The Pyrenees---Southern France

The Pyrenees---Southern France

Monday, September 10, 2012

I HATE When That Happens

        Don't you hate it when you get something marvelous to read, and you can't put it down? Other things call to you...the laundry...lesson plans...the dishes...plucking the stray white eyebrow hairs that have formed a huge (but scattered) community and are apparently there to stay.

          The night before last, I was up until 2:00 in the morning--reading. Could. Not. Put. It. Down. I finally surrendered--reluctantly--because I was going on a hike this morning. I had to get at least a little rest. 

photo by DARREN STONE
 
          My eyes looked...well, they looked horrible. I'm sparing you the image of what they actually looked like, and am instead using this cool, purplish eye. Just add a large gray Samsonite bag under the eye, lots of red vein-y things across the white of the eyeball, and wrinkly, crepe-paper skin surrounding the eye.

           Last night I was up til 11. I finally finished it. I was compelled-- by the plot--to get to the end so I could find out how all the loose ends got tied up.

          For months, a writing friend and WWWP, Lynn Obermoeller, has been sharing her manuscript with the other WWWPs. Some meetings, she would share a submission for Chicken Soup or Sasee or some other publication. Other meetings, she would share a small piece of the novel she created during NaNoWriMo 2012.

          It's really hard to keep the momentum of the story going if you only get bits and pieces of it. Especially if the novel has some shreds of mystery about it, if there are some elements of suspense embedded in the tale. Waiting a couple of weeks or a month for the next installment became unbearable...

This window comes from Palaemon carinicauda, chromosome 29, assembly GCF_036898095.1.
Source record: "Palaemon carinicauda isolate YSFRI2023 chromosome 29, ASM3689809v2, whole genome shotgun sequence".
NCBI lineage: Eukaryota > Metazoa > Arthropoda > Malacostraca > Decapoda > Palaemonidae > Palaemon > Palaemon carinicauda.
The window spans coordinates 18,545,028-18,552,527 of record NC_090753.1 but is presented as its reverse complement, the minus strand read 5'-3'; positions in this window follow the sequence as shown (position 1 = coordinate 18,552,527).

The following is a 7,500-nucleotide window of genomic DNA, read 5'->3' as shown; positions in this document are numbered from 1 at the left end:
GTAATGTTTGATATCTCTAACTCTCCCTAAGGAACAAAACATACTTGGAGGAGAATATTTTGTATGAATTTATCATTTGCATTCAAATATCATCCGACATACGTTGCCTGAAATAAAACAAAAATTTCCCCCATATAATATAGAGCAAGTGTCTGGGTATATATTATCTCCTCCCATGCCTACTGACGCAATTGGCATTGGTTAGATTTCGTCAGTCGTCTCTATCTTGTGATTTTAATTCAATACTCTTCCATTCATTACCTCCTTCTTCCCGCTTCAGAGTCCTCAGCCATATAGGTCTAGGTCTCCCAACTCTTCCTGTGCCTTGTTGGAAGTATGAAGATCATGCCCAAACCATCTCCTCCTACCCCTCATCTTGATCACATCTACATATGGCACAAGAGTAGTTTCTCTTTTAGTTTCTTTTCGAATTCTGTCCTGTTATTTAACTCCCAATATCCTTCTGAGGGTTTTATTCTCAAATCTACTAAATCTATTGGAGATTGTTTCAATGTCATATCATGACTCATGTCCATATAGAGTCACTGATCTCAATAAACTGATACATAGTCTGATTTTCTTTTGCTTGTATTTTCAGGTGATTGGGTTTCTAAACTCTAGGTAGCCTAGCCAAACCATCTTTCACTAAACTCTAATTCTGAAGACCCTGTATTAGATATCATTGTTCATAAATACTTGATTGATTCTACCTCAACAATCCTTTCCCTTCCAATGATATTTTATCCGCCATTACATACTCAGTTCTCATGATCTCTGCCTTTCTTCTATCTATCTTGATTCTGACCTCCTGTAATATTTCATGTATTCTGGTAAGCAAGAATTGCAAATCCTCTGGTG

A novel is like a baby the writer gives birth to. A memoir or other piece of nonfiction is like an adopted bambino--in some ways even more difficult than the "conventional" way of bringing your "creation" into the world, but the writer's baby nonetheless. However, a novel is totally new, completely coming from the writer's imagination. And you have to tread lightly when the nose, the eyes, the mouth---when they all can be traced back to the writer. Friends might want to crowd around to see the new arrival, but parents are fiercely protective. They might say, "No visitors right now."

           When the other four WWWPs demanded to get a copy of the manuscript--all of it at once--Lynn was brave enough to surrender. And then, I imagine she held her breath. Probably is still holding her breath. 'Cause no one wants people to gush over your "breathtaking" baby when--in actuality--the baby is hideous (for all you Seinfeld fans).

              What has been keeping me up late during the last two nights? Lynn's story. I am not really prepared for work today, will probably stumble through my schedule, I'll be observed by a roving group of administrators and it will be apparent I did diddly-squat (work-wise) over the weekend, I will be brought into the principal's office to be reprimanded, I will cry out, "But I was reading Lynn's story. I couldn't put it down. I had to finish it," and my boss will shake his head, I'll get fired and will have to become a stripper a slurpee machine operator to support my family.

              All because of a well-written story...

             What book or WIP (work in progress) is keeping you up at night lately? Or If you're planning on taking part in NaNoWriMo, what ideas do you have so far? Or What's the bravest thing you've ever done as a writer?

          


16 comments:

  1. Yes, the entire manuscript in hand makes a huge difference. I'm reading a book by a guy who knows nothing about which he writes: female sexuality. You;d swear he was a teenaged boy with his cliche`s. I am ready to ditch it.